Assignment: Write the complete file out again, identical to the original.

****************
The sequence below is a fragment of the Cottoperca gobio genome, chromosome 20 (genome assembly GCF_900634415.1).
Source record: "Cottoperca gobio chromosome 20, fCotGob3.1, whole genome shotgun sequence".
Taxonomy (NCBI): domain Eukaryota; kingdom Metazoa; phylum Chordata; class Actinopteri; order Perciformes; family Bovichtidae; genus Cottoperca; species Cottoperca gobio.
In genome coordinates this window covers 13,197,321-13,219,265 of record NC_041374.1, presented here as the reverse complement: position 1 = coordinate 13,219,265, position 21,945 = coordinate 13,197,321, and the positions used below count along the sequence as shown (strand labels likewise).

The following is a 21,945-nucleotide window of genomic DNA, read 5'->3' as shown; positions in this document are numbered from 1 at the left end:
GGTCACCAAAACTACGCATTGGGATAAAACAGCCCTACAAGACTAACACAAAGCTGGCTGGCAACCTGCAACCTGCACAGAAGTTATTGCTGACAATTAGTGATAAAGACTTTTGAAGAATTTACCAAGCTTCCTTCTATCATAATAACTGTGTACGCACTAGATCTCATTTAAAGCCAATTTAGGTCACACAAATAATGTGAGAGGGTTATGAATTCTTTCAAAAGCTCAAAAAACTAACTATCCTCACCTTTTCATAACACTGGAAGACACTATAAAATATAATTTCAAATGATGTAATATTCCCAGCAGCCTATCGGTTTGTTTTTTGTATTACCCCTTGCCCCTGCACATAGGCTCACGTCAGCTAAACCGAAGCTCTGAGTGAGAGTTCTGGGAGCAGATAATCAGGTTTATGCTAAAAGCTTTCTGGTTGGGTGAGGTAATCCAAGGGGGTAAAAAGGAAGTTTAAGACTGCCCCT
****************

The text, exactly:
The sequence below is a fragment of the Cottoperca gobio genome, chromosome 20 (genome assembly GCF_900634415.1).
Source record: "Cottoperca gobio chromosome 20, fCotGob3.1, whole genome shotgun sequence".
Taxonomy (NCBI): domain Eukaryota; kingdom Metazoa; phylum Chordata; class Actinopteri; order Perciformes; family Bovichtidae; genus Cottoperca; species Cottoperca gobio.
In genome coordinates this window covers 13,197,321-13,219,265 of record NC_041374.1, presented here as the reverse complement: position 1 = coordinate 13,219,265, position 21,945 = coordinate 13,197,321, and the positions used below count along the sequence as shown (strand labels likewise).

The following is a 21,945-nucleotide window of genomic DNA, read 5'->3' as shown; positions in this document are numbered from 1 at the left end:
GGTCACCAAAACTACGCATTGGGATAAAACAGCCCTACAAGACTAACACAAAGCTGGCTGGCAACCTGCAACCTGCACAGAAGTTATTGCTGACAATTAGTGATAAAGACTTTTGAAGAATTTACCAAGCTTCCTTCTATCATAATAACTGTGTACGCACTAGATCTCATTTAAAGCCAATTTAGGTCACACAAATAATGTGAGAGGGTTATGAATTCTTTCAAAAGCTCAAAAAACTAACTATCCTCACCTTTTCATAACACTGGAAGACACTATAAAATATAATTTCAAATGATGTAATATTCCCAGCAGCCTATCGGTTTGTTTTTTGTATTACCCCTTGCCCCTGCACATAGGCTCACGTCAGCTAAACCGAAGCTCTGAGTGAGAGTTCTGGGAGCAGATAATCAGGTTTATGCTAAAAGCTTTCTGGTTGGGTGAGGTAATCCAAGGGGGTAAAAAGGAAGTTTAAGACTGCCCCT